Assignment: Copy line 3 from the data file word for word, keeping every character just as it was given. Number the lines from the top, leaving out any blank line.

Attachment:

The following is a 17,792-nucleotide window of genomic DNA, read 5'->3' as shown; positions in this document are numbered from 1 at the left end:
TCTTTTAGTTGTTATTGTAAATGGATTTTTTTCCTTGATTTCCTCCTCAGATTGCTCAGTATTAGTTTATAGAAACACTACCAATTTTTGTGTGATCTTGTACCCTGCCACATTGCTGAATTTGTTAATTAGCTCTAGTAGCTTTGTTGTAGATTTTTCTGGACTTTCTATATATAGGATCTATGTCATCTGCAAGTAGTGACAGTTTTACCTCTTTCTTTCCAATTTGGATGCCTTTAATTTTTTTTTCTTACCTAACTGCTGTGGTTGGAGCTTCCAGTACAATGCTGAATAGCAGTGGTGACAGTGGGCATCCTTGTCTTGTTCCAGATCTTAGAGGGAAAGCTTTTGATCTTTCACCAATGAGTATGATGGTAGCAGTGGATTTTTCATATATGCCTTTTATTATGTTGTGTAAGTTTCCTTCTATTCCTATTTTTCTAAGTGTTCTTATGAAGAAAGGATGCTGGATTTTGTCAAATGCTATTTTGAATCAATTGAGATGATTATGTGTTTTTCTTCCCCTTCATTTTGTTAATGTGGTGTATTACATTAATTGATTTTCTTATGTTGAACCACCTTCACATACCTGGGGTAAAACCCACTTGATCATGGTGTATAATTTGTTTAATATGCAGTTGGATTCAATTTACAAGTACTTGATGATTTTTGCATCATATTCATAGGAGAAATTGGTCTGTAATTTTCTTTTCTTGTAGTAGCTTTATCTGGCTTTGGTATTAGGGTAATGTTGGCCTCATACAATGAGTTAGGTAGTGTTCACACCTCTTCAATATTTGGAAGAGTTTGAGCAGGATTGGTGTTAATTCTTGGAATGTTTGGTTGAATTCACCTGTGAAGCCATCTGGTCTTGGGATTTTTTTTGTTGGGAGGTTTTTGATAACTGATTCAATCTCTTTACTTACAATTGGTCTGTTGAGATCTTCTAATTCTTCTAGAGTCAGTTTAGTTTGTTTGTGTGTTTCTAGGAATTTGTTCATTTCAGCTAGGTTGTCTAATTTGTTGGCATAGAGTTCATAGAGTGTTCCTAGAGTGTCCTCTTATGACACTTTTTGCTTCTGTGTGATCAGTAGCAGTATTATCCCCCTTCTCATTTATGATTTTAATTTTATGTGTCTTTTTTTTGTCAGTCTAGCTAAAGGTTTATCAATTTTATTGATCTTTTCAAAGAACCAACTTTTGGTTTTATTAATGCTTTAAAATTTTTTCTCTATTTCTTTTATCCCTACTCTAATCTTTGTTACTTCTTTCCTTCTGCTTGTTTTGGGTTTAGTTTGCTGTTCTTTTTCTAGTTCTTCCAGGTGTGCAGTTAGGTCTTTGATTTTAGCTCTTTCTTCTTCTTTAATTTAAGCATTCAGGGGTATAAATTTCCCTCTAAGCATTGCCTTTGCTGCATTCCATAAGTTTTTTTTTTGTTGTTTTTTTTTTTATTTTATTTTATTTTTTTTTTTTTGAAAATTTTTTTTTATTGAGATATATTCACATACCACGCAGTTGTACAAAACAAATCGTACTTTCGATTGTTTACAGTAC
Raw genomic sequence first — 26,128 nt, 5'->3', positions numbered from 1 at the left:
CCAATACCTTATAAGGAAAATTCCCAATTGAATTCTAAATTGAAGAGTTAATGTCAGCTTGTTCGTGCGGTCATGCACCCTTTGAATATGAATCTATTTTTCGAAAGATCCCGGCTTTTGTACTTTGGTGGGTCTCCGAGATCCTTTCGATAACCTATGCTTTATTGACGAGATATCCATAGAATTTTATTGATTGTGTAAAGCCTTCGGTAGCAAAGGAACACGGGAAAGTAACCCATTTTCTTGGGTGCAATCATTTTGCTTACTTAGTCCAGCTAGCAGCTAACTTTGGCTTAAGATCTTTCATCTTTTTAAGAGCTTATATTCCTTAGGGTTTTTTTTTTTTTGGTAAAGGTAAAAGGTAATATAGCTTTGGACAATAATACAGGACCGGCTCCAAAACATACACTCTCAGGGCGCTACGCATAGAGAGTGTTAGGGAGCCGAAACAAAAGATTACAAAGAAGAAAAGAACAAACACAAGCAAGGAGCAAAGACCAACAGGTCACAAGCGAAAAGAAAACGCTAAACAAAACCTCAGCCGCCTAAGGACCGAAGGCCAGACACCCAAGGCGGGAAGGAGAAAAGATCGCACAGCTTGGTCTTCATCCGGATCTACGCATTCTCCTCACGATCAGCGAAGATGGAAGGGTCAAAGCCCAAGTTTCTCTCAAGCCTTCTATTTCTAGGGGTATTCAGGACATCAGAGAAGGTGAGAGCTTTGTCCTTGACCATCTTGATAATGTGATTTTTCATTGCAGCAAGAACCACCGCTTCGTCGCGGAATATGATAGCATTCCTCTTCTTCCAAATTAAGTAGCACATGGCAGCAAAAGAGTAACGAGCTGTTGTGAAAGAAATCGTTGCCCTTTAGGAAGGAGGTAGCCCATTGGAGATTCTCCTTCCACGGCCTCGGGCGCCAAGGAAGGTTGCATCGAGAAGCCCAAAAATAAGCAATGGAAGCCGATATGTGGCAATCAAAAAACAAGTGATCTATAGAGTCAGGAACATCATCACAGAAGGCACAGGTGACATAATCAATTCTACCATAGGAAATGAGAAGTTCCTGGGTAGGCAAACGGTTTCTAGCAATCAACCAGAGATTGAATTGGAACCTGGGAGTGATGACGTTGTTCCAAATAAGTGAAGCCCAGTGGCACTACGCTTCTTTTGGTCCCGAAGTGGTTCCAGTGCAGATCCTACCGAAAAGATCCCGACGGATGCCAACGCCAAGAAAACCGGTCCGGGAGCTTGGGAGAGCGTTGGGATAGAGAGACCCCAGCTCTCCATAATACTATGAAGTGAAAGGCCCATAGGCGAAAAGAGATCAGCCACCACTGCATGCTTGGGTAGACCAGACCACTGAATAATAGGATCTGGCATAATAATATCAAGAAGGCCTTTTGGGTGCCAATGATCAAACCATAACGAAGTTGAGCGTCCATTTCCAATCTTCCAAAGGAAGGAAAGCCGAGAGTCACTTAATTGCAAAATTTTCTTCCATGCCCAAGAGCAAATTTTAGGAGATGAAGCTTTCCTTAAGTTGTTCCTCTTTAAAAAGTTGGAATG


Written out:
Raw genomic sequence first — 26,128 nt, 5'->3', positions numbered from 1 at the left: